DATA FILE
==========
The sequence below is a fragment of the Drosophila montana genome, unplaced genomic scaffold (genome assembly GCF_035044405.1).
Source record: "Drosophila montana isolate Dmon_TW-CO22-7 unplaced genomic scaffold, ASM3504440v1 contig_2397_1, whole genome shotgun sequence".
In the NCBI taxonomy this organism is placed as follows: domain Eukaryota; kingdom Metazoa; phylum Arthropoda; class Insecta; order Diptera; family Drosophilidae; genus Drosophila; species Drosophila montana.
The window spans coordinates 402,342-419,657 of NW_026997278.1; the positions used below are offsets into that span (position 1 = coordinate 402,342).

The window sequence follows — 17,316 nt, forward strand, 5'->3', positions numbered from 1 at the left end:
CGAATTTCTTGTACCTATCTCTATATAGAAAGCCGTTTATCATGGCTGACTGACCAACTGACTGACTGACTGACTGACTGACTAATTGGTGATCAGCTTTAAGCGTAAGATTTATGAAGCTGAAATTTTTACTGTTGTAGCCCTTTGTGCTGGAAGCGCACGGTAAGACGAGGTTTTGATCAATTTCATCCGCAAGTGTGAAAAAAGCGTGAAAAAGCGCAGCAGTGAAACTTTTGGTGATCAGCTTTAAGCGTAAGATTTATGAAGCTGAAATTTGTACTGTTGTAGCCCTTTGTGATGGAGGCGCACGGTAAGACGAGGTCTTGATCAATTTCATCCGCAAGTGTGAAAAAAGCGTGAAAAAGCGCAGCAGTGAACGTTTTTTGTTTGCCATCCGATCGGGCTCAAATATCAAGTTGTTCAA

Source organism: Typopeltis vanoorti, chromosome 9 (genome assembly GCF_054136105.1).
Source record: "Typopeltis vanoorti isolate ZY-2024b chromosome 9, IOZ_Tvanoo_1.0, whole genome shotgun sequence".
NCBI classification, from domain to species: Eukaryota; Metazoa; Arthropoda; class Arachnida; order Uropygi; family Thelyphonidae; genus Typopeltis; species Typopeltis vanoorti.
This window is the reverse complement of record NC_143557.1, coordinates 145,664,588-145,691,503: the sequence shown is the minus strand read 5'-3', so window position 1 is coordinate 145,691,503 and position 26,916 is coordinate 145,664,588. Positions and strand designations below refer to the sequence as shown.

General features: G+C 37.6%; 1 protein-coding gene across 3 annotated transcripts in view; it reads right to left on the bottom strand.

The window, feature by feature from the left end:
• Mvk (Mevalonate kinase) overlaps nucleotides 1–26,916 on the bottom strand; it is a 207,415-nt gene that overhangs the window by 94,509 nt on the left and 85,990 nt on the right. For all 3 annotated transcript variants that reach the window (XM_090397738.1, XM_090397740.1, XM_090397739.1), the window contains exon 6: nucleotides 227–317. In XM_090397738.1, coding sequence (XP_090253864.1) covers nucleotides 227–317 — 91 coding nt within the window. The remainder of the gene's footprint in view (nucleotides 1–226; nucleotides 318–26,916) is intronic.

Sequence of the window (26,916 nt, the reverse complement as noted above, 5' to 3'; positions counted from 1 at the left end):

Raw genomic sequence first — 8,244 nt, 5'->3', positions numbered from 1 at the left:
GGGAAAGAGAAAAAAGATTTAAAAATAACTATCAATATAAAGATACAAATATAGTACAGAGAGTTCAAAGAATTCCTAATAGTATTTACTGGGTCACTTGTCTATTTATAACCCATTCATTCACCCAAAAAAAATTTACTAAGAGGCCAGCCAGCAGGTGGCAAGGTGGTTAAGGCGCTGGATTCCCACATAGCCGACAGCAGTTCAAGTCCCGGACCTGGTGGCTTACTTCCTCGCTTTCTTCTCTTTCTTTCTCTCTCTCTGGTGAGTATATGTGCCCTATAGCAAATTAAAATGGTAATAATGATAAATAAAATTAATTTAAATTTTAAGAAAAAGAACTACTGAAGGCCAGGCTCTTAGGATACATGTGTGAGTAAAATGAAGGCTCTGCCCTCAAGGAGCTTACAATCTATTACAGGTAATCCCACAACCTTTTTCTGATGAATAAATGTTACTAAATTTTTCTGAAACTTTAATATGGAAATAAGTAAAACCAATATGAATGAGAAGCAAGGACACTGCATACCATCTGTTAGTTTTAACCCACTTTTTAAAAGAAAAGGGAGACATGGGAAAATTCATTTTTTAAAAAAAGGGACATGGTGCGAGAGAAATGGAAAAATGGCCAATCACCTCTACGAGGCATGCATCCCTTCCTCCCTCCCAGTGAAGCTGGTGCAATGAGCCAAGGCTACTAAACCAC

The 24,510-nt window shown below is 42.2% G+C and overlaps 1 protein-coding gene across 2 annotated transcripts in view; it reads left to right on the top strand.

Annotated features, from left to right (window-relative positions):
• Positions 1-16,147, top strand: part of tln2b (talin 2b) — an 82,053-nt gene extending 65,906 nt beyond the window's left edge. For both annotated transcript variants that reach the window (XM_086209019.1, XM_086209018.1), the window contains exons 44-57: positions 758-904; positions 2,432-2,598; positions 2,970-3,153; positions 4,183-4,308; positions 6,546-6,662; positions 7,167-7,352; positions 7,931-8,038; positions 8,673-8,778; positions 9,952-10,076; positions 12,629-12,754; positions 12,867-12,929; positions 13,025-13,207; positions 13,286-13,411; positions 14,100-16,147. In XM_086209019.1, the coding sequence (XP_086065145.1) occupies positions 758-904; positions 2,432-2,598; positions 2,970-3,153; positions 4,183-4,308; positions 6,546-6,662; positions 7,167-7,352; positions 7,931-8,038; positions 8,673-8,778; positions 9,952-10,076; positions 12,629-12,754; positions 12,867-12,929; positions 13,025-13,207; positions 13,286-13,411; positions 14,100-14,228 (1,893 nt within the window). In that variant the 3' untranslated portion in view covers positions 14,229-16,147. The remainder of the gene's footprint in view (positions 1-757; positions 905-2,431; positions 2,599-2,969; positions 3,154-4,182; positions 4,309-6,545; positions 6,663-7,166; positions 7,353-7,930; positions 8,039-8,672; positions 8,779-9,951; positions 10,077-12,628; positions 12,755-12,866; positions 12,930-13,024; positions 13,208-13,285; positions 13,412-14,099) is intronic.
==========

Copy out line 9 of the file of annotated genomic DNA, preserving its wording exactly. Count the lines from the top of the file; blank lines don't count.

NCBI classification, from domain to species: Eukaryota; Metazoa; Arthropoda; class Arachnida; order Uropygi; family Thelyphonidae; genus Typopeltis; species Typopeltis vanoorti.